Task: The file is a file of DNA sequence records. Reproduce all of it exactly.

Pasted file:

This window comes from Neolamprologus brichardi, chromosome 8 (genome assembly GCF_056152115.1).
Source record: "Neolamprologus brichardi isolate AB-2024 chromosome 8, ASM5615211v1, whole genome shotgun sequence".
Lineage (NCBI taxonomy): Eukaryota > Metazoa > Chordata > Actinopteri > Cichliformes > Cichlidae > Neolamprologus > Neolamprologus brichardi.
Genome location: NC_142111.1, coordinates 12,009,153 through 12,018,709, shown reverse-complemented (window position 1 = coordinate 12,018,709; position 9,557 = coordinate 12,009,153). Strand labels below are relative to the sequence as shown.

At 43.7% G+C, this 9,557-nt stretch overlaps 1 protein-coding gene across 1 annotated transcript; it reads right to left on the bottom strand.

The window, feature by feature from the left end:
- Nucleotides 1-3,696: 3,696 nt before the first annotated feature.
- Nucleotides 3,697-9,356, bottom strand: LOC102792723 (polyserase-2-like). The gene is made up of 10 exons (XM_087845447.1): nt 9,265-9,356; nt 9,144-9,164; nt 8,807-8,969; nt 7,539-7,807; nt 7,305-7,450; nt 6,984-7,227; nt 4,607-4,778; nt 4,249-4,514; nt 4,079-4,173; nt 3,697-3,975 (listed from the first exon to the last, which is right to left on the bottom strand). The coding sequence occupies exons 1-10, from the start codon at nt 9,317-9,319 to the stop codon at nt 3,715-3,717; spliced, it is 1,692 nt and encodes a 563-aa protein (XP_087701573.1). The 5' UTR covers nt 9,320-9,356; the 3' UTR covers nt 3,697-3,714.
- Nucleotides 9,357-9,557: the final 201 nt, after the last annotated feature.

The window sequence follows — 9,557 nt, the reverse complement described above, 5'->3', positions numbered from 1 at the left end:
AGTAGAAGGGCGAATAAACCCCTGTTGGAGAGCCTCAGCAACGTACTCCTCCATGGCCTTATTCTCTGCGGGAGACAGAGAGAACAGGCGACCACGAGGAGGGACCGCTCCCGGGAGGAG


This window comes from Neolamprologus brichardi, chromosome 8 (genome assembly GCF_056152115.1).
Source record: "Neolamprologus brichardi isolate AB-2024 chromosome 8, ASM5615211v1, whole genome shotgun sequence".
Lineage (NCBI taxonomy): Eukaryota > Metazoa > Chordata > Actinopteri > Cichliformes > Cichlidae > Neolamprologus > Neolamprologus brichardi.
Genome location: NC_142111.1, coordinates 12,009,153 through 12,018,709, shown reverse-complemented (window position 1 = coordinate 12,018,709; position 9,557 = coordinate 12,009,153). Strand labels below are relative to the sequence as shown.

At 43.7% G+C, this 9,557-nt stretch overlaps 1 protein-coding gene across 1 annotated transcript; it reads right to left on the bottom strand.

The window, feature by feature from the left end:
- Nucleotides 1-3,696: 3,696 nt before the first annotated feature.
- Nucleotides 3,697-9,356, bottom strand: LOC102792723 (polyserase-2-like). The gene is made up of 10 exons (XM_087845447.1): nt 9,265-9,356; nt 9,144-9,164; nt 8,807-8,969; nt 7,539-7,807; nt 7,305-7,450; nt 6,984-7,227; nt 4,607-4,778; nt 4,249-4,514; nt 4,079-4,173; nt 3,697-3,975 (listed from the first exon to the last, which is right to left on the bottom strand). The coding sequence occupies exons 1-10, from the start codon at nt 9,317-9,319 to the stop codon at nt 3,715-3,717; spliced, it is 1,692 nt and encodes a 563-aa protein (XP_087701573.1). The 5' UTR covers nt 9,320-9,356; the 3' UTR covers nt 3,697-3,714.
- Nucleotides 9,357-9,557: the final 201 nt, after the last annotated feature.

The window sequence follows — 9,557 nt, the reverse complement described above, 5'->3', positions numbered from 1 at the left end:
AGTAGAAGGGCGAATAAACCCCTGTTGGAGAGCCTCAGCAACGTACTCCTCCATGGCCTTATTCTCTGCGGGAGACAGAGAGAACAGGCGACCACGAGGAGGGACCGCTCCCGGGAGGAG